9 Things No One Ever Tells You About Keeping Dogs


There are some remarkable things most of us do not know about dogs.

If you think you know all there is to know about our four-legged friends, then think again! Despite living together for thousands of years, there are still plenty of things which most people don’t know about dogs.

Regardless of what dog breed you have, they continue to amaze us as we find out new things about them, and the benefits that they bring to us as their owners.

If you are already a huge doggy fan, prepare to become an even bigger super fan after reading these nine amazing things about canines.

They can smell human disease

A dog’s sense of smell is stronger than even the most advanced man-made pieces of equipment.

In fact, some dogs are actually trained to detect cancer in human’s urine or breath; they have remarkable noses. There are plenty of reports of patients going to see their doctor based on their dog repeatedly licking a lump or legion, and it later being confirmed as cancer.

They can lower our stress and blood pressure

Stroking a dog for just 15 minutes can reduce blood pressure and lower stress levels. Petting a dog can increase the levels of oxytocin in our bodies, which is a stress-reducing hormone.

The University of Missouri-Columbia found that human blood pressure drops by around 10% after 15-30 minutes of stroking a dog.

They reduce sibling rivalry

Having a dog in a family can give children some common ground and reduce the amount of sibling rivalry. Dogs teach children to be more gentle and patient and also give them a great sense of responsibility which can improve their relationship with each other. This will be music to most parents’ ears!

In fact, pets can bring your family closer together in general, with more excuses to get out on a Sunday family walk.

They can help you to live longer

A study published by Circulation: Cardiovascular Quality and Outcomes has found that there is a link between owning a dog and living longer.

The study found that dog owners had a 24% risk reduction from death if they owned a dog. For those people with heart problems, the percentage was even higher.

They’re great in bilingual families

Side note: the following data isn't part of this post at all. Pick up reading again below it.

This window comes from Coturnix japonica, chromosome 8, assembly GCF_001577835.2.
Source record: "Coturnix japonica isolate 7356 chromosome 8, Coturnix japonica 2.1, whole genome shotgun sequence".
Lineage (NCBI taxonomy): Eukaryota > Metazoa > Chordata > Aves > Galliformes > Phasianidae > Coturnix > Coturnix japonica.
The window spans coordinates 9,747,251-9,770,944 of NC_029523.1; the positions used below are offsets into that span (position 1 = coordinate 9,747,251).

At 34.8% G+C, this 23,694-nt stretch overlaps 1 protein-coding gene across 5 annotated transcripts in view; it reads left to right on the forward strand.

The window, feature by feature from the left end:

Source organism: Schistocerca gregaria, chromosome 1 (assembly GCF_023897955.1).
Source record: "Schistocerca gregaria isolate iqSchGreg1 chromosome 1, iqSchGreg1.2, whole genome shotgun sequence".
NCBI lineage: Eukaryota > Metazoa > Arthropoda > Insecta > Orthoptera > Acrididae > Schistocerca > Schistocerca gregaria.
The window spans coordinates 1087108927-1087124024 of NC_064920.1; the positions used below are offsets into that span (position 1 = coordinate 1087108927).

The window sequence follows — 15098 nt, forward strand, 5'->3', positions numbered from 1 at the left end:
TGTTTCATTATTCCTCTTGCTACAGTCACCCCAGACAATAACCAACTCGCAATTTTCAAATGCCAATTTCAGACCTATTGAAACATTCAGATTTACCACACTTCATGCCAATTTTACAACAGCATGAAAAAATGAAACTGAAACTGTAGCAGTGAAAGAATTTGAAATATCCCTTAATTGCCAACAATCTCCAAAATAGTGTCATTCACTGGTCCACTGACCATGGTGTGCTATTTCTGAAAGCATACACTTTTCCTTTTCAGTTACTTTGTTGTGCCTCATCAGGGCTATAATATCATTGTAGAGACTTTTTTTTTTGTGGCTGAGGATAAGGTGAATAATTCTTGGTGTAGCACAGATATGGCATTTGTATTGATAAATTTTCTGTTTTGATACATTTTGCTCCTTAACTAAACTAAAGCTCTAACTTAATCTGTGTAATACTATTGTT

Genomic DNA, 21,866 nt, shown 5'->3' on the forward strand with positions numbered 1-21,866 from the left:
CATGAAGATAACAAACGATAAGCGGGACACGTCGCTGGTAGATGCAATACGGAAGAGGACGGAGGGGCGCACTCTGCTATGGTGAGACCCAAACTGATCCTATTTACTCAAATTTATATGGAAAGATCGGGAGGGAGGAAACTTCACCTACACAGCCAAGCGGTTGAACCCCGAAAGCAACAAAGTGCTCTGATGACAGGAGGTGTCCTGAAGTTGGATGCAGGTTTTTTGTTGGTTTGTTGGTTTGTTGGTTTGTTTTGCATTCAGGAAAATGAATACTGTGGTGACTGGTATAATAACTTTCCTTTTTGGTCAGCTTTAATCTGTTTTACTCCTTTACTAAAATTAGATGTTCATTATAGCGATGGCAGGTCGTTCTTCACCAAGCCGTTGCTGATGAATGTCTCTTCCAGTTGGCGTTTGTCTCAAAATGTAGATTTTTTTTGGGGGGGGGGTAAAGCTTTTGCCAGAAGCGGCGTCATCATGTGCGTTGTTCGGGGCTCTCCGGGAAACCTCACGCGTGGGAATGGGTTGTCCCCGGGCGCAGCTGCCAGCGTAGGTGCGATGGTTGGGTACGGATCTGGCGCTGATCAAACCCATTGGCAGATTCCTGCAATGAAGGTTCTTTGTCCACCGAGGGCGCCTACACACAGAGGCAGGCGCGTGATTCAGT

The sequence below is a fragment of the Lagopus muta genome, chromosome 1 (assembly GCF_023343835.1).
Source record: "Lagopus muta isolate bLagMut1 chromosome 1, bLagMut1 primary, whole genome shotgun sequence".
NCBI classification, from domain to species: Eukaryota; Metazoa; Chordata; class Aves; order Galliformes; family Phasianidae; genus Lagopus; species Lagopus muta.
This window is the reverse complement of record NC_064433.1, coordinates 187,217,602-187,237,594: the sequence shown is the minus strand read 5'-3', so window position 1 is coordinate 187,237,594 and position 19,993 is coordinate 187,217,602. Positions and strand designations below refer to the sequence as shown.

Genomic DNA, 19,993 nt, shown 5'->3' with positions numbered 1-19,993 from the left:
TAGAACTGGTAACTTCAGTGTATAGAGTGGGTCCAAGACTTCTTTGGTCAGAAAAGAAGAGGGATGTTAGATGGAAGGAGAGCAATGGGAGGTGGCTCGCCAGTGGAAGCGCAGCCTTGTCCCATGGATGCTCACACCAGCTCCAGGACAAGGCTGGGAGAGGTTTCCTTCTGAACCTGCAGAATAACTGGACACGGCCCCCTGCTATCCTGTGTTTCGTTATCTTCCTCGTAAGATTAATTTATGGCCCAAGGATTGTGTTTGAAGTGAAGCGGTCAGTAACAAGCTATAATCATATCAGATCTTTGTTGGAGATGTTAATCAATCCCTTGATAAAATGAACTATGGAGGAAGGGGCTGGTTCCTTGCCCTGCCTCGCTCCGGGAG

Dogs can be multilingual as well as humans! There are reports of dogs being able to understand up to three of four different languages.

Perhaps the most important thing though, is our body language as their owners. It is more likely that what your dog is picking up on is certain body language and tone of voice rather than the actual words that you say.

Test it out with your dog next time you ask them to sit. Still make the same gesture that you usually make, and the same tone of voice, but change the word!

They can learn sign language

Dogs can learn sign language

Dogs can learn sign language

All dogs are capable of learning sign language. Similarly, to the way they associate certain words with certain actions that they must perform, sign language works in the same way.

Traditionally ASL was the most common form of sign language to teach dogs, but a new type of communication called K9Sign has been developed in the last few years. This sign language also helps the dog to tell their owner whether they are thirsty, have an injury or would like a specific treat.

Your dog is as clever as a toddler

The average dog has the same mental abilities as a two-year-old child. They recognize an average of 165 words, signals and gestures, and dogs that are in the top 20 percent of intelligence can recognize up to 250 words!

Border Collies are one of the smartest breeds of dogs, closely followed by Poodles and Germans Shepherds.

They can get jealous

Your dog isn’t just your dog…they’re a green-eyed monster! A study carried out by UC San Diego suggests that dogs do display jealous behaviors when their owner is putting their attention elsewhere.

We’ve always known that our dogs are quite empathic and can tell when we’re feeling sad, but what this study revealed is that they have a much more complex emotional brain than we originally thought.

The study found that a dog was four times as likely to touch or push their owner, when their owner was interacting with a stuffed teddy, than when they were paying attention to a book.

Guide dogs can do their business on command

Have you ever wondered how blind people pick up their dogs poop? The dogs are actually trained to pee and poop on request, to make it easier for their handler to pick up after them while they’re out and about.

They use many different commands for this from ‘get busy’ to ‘go potty’. They are usually discouraged from going about their business when they are wearing their service coats and out on a walk with their handler.

Author: Thomas Woods is the creator and author of Perfect Dog Breeds, a website which draws from Thomas’ wealth of experience in training and caring for dogs of all breeds and sizes.

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